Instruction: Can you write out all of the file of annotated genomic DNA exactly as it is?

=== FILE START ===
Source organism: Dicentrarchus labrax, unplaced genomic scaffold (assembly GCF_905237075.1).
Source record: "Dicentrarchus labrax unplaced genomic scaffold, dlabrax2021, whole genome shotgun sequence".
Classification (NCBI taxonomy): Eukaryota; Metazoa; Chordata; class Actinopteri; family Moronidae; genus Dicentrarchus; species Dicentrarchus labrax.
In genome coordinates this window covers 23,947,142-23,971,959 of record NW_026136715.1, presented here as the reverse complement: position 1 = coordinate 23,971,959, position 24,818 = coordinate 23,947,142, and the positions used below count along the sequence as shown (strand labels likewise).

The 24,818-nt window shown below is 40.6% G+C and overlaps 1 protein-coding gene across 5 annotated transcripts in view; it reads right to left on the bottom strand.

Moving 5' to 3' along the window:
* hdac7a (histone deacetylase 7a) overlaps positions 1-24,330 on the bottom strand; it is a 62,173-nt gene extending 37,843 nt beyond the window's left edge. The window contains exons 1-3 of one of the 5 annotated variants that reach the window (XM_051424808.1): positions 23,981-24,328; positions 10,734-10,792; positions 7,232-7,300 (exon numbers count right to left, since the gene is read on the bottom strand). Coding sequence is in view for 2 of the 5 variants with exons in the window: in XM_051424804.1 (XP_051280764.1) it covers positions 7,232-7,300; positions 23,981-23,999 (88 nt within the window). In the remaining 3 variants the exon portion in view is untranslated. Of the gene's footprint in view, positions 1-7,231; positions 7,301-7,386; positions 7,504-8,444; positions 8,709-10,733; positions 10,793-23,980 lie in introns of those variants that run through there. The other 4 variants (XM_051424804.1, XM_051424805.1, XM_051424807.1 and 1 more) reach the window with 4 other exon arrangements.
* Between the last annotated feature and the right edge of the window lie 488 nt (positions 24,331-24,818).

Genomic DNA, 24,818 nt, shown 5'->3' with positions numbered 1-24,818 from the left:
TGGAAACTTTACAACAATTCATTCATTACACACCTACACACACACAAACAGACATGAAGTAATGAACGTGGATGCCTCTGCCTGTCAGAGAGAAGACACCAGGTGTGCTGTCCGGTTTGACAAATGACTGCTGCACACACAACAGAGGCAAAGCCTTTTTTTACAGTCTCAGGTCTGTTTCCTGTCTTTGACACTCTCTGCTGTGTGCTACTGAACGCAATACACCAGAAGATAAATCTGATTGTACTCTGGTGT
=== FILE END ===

Source organism: Dicentrarchus labrax, unplaced genomic scaffold (assembly GCF_905237075.1).
Source record: "Dicentrarchus labrax unplaced genomic scaffold, dlabrax2021, whole genome shotgun sequence".
Classification (NCBI taxonomy): Eukaryota; Metazoa; Chordata; class Actinopteri; family Moronidae; genus Dicentrarchus; species Dicentrarchus labrax.
In genome coordinates this window covers 23,947,142-23,971,959 of record NW_026136715.1, presented here as the reverse complement: position 1 = coordinate 23,971,959, position 24,818 = coordinate 23,947,142, and the positions used below count along the sequence as shown (strand labels likewise).

The 24,818-nt window shown below is 40.6% G+C and overlaps 1 protein-coding gene across 5 annotated transcripts in view; it reads right to left on the bottom strand.

Moving 5' to 3' along the window:
* hdac7a (histone deacetylase 7a) overlaps positions 1-24,330 on the bottom strand; it is a 62,173-nt gene extending 37,843 nt beyond the window's left edge. The window contains exons 1-3 of one of the 5 annotated variants that reach the window (XM_051424808.1): positions 23,981-24,328; positions 10,734-10,792; positions 7,232-7,300 (exon numbers count right to left, since the gene is read on the bottom strand). Coding sequence is in view for 2 of the 5 variants with exons in the window: in XM_051424804.1 (XP_051280764.1) it covers positions 7,232-7,300; positions 23,981-23,999 (88 nt within the window). In the remaining 3 variants the exon portion in view is untranslated. Of the gene's footprint in view, positions 1-7,231; positions 7,301-7,386; positions 7,504-8,444; positions 8,709-10,733; positions 10,793-23,980 lie in introns of those variants that run through there. The other 4 variants (XM_051424804.1, XM_051424805.1, XM_051424807.1 and 1 more) reach the window with 4 other exon arrangements.
* Between the last annotated feature and the right edge of the window lie 488 nt (positions 24,331-24,818).

Genomic DNA, 24,818 nt, shown 5'->3' with positions numbered 1-24,818 from the left:
TGGAAACTTTACAACAATTCATTCATTACACACCTACACACACACAAACAGACATGAAGTAATGAACGTGGATGCCTCTGCCTGTCAGAGAGAAGACACCAGGTGTGCTGTCCGGTTTGACAAATGACTGCTGCACACACAACAGAGGCAAAGCCTTTTTTTACAGTCTCAGGTCTGTTTCCTGTCTTTGACACTCTCTGCTGTGTGCTACTGAACGCAATACACCAGAAGATAAATCTGATTGTACTCTGGTGT